One of the fabulous benefits of Matilda’s Fantastic Cookbook Software is that you can add photos of your family members when making a family cookbook. With a little forethought, Thanksgiving can be the ideal time to capture those missing family photos!
Here are some useful tips for taking missing family photos for your family recipe book:
5 ideas for taking great family photos for your cookbook
Planning your shots
To take great shots for your family recipe book, think about who will be attending the Thanksgiving family gathering and what type of photo would be appropriate for their recipe or bio page.
Thanksgiving is a wonderful opportunity to capture shots of family members in various poses.
Candid shots can give you priceless personality photos; posed group shots can be fun and add humor to your family cookbook.
Thanksgiving family group photo suggestions
- All the family cooking together with pots and pans, spoons and aprons.
- Youngest and oldest cooks grabbing for the turkey leg.
- All the men with recipes in the family cookbook together with beverages in hand.
- Small children gathered around the turkey (raw or roasted).
- Pumpkin pie eaters holding whipped-cream laden spoons.
- The classic “here’s the turkey” shot – always fun to have!
Simple backgrounds for family cookbook photos
Make sure the background for your family cookbook photo is neutral. This doesn’t mean it should be boring. Keep distraction to the minimum but use a location that is evocative of the place where you’re gathered.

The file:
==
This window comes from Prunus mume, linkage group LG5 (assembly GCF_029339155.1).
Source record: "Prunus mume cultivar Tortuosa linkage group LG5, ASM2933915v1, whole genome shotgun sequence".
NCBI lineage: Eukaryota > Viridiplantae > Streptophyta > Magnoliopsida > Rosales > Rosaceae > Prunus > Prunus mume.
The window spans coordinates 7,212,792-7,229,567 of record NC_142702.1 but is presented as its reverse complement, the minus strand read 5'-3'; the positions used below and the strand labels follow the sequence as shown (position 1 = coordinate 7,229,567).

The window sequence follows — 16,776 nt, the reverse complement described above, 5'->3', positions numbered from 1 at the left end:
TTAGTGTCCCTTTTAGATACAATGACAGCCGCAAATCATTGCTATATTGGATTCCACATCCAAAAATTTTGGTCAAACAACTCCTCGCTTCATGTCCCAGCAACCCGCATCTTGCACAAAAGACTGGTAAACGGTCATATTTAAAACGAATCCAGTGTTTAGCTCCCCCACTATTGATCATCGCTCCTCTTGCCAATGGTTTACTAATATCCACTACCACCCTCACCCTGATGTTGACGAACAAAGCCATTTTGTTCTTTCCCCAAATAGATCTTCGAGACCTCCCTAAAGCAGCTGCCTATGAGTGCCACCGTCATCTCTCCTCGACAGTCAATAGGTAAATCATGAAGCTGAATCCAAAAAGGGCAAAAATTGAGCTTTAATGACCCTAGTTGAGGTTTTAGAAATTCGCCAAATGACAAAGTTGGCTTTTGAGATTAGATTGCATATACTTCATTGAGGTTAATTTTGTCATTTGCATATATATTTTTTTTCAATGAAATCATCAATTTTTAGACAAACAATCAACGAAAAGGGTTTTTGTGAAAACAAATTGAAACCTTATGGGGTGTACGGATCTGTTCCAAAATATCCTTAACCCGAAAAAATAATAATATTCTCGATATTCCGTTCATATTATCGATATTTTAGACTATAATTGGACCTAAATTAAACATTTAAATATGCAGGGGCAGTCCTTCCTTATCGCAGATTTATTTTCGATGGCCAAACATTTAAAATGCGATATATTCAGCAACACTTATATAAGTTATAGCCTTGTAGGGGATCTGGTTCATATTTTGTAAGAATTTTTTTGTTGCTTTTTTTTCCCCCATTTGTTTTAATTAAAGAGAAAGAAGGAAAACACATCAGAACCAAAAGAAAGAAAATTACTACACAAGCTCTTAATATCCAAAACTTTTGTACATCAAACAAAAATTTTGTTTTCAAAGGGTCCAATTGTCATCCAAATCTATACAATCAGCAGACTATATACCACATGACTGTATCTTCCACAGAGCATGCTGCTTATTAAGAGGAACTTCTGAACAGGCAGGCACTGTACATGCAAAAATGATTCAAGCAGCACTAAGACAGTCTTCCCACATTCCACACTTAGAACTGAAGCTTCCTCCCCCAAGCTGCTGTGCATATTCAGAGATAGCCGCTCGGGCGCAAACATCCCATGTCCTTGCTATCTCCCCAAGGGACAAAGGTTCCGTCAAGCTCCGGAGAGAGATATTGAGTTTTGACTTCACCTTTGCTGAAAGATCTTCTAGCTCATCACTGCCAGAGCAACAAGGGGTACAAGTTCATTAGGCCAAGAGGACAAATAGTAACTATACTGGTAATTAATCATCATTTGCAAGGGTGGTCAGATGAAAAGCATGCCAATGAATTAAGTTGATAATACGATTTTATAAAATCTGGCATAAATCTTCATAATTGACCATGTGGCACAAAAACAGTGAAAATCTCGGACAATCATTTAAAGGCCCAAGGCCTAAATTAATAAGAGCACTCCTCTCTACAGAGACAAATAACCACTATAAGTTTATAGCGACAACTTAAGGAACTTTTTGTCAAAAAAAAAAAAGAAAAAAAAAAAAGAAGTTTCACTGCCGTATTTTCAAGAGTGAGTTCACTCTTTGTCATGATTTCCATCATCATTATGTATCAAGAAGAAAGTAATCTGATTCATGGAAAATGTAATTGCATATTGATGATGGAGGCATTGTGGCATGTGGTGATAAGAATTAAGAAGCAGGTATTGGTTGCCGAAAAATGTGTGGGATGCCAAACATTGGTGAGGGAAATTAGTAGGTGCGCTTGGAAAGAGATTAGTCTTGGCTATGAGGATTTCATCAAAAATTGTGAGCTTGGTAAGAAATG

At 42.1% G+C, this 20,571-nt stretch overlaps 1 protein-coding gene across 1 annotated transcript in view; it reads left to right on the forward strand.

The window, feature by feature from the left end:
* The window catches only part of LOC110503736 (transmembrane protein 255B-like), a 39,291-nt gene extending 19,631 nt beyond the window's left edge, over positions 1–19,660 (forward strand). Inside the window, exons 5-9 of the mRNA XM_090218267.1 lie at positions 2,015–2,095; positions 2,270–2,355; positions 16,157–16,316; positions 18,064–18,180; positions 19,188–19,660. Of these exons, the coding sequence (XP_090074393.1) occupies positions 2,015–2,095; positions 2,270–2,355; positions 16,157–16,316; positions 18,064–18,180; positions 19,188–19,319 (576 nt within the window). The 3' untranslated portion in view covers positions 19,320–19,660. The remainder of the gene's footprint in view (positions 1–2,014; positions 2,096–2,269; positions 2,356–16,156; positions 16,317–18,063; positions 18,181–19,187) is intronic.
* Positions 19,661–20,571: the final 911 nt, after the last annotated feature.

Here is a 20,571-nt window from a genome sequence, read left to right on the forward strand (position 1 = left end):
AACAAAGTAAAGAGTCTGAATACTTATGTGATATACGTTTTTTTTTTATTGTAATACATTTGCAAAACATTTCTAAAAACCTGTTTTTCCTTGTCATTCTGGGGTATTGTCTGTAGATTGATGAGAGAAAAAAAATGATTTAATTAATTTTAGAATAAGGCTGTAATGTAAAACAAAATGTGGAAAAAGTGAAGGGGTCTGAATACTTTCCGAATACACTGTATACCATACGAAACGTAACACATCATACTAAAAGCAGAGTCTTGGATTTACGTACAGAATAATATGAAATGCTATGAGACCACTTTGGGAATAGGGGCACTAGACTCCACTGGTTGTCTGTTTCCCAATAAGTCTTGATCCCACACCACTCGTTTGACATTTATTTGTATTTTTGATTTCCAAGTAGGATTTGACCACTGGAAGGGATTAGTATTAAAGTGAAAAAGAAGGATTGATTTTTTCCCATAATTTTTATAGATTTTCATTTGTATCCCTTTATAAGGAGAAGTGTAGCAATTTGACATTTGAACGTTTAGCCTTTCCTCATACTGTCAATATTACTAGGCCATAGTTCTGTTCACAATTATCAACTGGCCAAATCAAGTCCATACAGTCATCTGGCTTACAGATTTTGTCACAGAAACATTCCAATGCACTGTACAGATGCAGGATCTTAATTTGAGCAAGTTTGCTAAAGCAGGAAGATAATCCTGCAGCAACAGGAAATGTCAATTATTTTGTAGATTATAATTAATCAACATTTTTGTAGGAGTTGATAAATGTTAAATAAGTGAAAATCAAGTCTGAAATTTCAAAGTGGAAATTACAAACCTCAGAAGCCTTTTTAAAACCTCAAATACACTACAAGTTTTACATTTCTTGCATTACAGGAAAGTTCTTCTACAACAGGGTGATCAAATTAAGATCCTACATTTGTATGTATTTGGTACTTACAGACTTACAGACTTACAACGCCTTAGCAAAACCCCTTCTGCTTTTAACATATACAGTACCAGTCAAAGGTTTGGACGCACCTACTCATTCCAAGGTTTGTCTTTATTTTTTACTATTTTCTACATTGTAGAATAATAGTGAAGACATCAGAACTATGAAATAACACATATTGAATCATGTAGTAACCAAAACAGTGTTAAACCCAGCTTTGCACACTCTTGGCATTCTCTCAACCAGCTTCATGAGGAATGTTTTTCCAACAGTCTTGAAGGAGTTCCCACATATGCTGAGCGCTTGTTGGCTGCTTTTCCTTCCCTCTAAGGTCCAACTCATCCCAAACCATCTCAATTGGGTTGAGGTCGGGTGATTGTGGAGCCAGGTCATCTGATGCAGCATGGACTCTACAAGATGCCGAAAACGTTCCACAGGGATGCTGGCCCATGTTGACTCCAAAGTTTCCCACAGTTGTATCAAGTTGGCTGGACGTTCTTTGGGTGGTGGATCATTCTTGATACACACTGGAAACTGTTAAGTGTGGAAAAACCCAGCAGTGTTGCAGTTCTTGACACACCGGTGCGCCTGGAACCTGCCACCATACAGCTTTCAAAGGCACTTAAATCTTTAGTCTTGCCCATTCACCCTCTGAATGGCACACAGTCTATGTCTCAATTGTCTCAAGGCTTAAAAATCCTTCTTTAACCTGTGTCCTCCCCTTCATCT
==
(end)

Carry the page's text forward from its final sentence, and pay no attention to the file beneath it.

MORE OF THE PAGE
- the front porch steps would identify the location better than, say, the wood siding on the house.
- casual group photo on a sofa would be more interesting than in the busy Thanksgiving kitchen with the refrigerator in the background.
Using flash in your group cookbook photos
Indoors, use your flash option to take the missing photos for your family cookbook. Stand about 12 feet away and make sure there are no mirrors, glossy walls or windows behind your subjects as these will reflect and put a glare in the photo that even Photoshop masters dislike fixing.
Outdoors, try to avoid direct sun (especially high noon), or poses under trees (the leaves will cause a mottled shade on everyone’s face). If the day is shady, it will be almost perfect lighting!
Herd the family pack!
If your family is anything like mine, good group photos for your family cookbook will not just happen.
You will have to herd family members together and bulldog them into posing according to your plan for your family cookbook.
Once they’re posed, take several photos of the group, including ones at different angles of the same pose, if the room size allows.
When you are ready to shoot, have a funny comment ready to get relaxed smiles from everyone.
I hope these ideas help you capture some great family photos for your cookbook!
Happy cookbooking to all.
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